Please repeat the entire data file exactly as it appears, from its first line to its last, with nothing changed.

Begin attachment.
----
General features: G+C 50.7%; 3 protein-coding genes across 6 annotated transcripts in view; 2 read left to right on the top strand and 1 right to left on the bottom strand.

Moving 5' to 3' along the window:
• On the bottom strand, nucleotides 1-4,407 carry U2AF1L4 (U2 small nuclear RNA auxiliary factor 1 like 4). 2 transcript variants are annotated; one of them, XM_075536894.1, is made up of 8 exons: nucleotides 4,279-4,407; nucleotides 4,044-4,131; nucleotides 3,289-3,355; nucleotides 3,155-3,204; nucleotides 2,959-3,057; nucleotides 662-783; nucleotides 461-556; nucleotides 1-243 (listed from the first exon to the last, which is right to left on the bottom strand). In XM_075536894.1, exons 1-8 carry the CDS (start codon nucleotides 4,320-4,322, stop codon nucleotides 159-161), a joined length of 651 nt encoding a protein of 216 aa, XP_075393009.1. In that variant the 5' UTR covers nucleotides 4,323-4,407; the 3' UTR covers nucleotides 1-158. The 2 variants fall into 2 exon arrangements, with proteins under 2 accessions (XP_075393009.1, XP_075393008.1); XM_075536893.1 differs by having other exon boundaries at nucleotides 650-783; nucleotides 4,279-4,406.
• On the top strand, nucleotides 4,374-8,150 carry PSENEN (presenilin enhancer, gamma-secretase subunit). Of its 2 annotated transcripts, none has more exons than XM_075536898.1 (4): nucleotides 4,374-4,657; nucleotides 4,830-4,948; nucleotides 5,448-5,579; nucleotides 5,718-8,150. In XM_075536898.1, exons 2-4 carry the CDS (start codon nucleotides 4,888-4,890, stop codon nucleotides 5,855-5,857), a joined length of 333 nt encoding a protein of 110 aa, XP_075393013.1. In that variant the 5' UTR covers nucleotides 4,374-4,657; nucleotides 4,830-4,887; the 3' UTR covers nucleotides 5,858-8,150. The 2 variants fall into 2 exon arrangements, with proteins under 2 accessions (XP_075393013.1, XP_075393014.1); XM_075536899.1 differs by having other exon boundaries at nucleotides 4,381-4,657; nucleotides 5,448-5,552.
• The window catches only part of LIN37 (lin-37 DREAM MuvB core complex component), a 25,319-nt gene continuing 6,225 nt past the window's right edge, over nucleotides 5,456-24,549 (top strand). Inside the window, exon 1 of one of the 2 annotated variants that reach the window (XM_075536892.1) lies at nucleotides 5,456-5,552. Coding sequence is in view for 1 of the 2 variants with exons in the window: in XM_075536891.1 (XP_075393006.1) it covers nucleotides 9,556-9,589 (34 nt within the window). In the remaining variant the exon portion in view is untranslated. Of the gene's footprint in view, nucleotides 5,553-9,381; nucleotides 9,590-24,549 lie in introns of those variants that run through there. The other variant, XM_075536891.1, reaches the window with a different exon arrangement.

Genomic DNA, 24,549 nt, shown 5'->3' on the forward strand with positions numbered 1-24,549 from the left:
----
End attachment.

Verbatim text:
General features: G+C 50.7%; 3 protein-coding genes across 6 annotated transcripts in view; 2 read left to right on the top strand and 1 right to left on the bottom strand.

Moving 5' to 3' along the window:
• On the bottom strand, nucleotides 1-4,407 carry U2AF1L4 (U2 small nuclear RNA auxiliary factor 1 like 4). 2 transcript variants are annotated; one of them, XM_075536894.1, is made up of 8 exons: nucleotides 4,279-4,407; nucleotides 4,044-4,131; nucleotides 3,289-3,355; nucleotides 3,155-3,204; nucleotides 2,959-3,057; nucleotides 662-783; nucleotides 461-556; nucleotides 1-243 (listed from the first exon to the last, which is right to left on the bottom strand). In XM_075536894.1, exons 1-8 carry the CDS (start codon nucleotides 4,320-4,322, stop codon nucleotides 159-161), a joined length of 651 nt encoding a protein of 216 aa, XP_075393009.1. In that variant the 5' UTR covers nucleotides 4,323-4,407; the 3' UTR covers nucleotides 1-158. The 2 variants fall into 2 exon arrangements, with proteins under 2 accessions (XP_075393009.1, XP_075393008.1); XM_075536893.1 differs by having other exon boundaries at nucleotides 650-783; nucleotides 4,279-4,406.
• On the top strand, nucleotides 4,374-8,150 carry PSENEN (presenilin enhancer, gamma-secretase subunit). Of its 2 annotated transcripts, none has more exons than XM_075536898.1 (4): nucleotides 4,374-4,657; nucleotides 4,830-4,948; nucleotides 5,448-5,579; nucleotides 5,718-8,150. In XM_075536898.1, exons 2-4 carry the CDS (start codon nucleotides 4,888-4,890, stop codon nucleotides 5,855-5,857), a joined length of 333 nt encoding a protein of 110 aa, XP_075393013.1. In that variant the 5' UTR covers nucleotides 4,374-4,657; nucleotides 4,830-4,887; the 3' UTR covers nucleotides 5,858-8,150. The 2 variants fall into 2 exon arrangements, with proteins under 2 accessions (XP_075393013.1, XP_075393014.1); XM_075536899.1 differs by having other exon boundaries at nucleotides 4,381-4,657; nucleotides 5,448-5,552.
• The window catches only part of LIN37 (lin-37 DREAM MuvB core complex component), a 25,319-nt gene continuing 6,225 nt past the window's right edge, over nucleotides 5,456-24,549 (top strand). Inside the window, exon 1 of one of the 2 annotated variants that reach the window (XM_075536892.1) lies at nucleotides 5,456-5,552. Coding sequence is in view for 1 of the 2 variants with exons in the window: in XM_075536891.1 (XP_075393006.1) it covers nucleotides 9,556-9,589 (34 nt within the window). In the remaining variant the exon portion in view is untranslated. Of the gene's footprint in view, nucleotides 5,553-9,381; nucleotides 9,590-24,549 lie in introns of those variants that run through there. The other variant, XM_075536891.1, reaches the window with a different exon arrangement.

Genomic DNA, 24,549 nt, shown 5'->3' on the forward strand with positions numbered 1-24,549 from the left: